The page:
Black Mountain may be the best known mountain in Australia because of research and studies done by CSIRO and others.

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What can I do on Black Mountain?
  • Walk to the top and admire the views.

  • Explore other walking paths.

  • See and hear the birds; go birdwatching.​

  • Enjoy wildflowers, especially in spring.

  • Jog or cycle along the formed vehicle trails.

Why is Black Mtn Special

What can I see on Black Mountain?

What can I see? - plants & animals
Flora of Black Mountain

BLACK MOUNTAIN F LORA BORING? NEVER!

 

Article by Rosemary Purdie  Journal, Australian Native Plants Society, Canberra Region Inc—December 2015  

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Birds of Black Mountain

Black Mountain is home to a variety of bird species. Some live in Canberra all year round and others are seasonal visitors. Look and listen as you walk, run and enjoy the slopes of Black Mountain.

You may have to look and listen a little harder to spot some of the following species.

All images are by Con Boekel

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Butterflies on Black Mountain

Butterflies go through different stages; egg, caterpillar and butterfly. As caterpillars they enjoy food plants, but when they become butterflies they seek nectar.

Black Mountain is regarded as a “hotspot” for butterflies, and we have enjoyed the Butterfly Walks led by Dr Suzi Bond.

Suzi’s book, Field Guide to Butterflies in the Australian Capital Territory (2016), has wonderful information and illustrations.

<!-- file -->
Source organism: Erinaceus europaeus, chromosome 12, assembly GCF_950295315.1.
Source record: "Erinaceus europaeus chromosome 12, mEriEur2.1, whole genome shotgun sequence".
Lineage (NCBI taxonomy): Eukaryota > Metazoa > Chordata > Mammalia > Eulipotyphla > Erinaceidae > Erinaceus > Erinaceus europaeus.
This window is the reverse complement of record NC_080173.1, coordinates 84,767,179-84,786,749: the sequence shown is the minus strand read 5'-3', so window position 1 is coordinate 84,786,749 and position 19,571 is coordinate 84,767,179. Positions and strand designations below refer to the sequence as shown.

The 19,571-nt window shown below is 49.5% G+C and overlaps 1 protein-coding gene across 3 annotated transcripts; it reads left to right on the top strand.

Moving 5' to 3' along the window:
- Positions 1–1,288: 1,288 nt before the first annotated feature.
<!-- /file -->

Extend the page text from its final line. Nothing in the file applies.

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Dry sclerophyll forest shrubs

Dry Sclerophyll forest shrubs are typically characterised by plants that have hard, short and often spiky leaves, a quality closely associated with low soil fertility. Shrubs found in the dry sclerophyll forest on Black Mountain include: Wattle, Hop Bush, Dogwood, Cassinia, Dillwynia, Mirbelia, Heath, Grevillea and Bush Pea.

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Grassland Plants

You will see a diverse display of grassland plants growing on Black Mountain during our popular spring walks. Plants include various Everlastings, Buttons, Bindweed, Bluebells, Sunray, Carrot, Riceflower, Wild Flax and Woodrush.

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Liverworts on Black Mountain

Liverworts are tiny plants usually found growing on the soil surface, often occurring with mosses. They don't develop flowers and seeds, and instead produce structures called capsules that develop spores which grow into new plants. They are mostly more visible after heavy rainfall in areas that remain moist for several weeks, including creek lines and banks, heavily shaded areas, and flats or gentle slopes with water seepage. At least 28 liverwort species have been recorded on Black Mountain; five of them were first located there in 2020 after searches during prolonged wet conditions.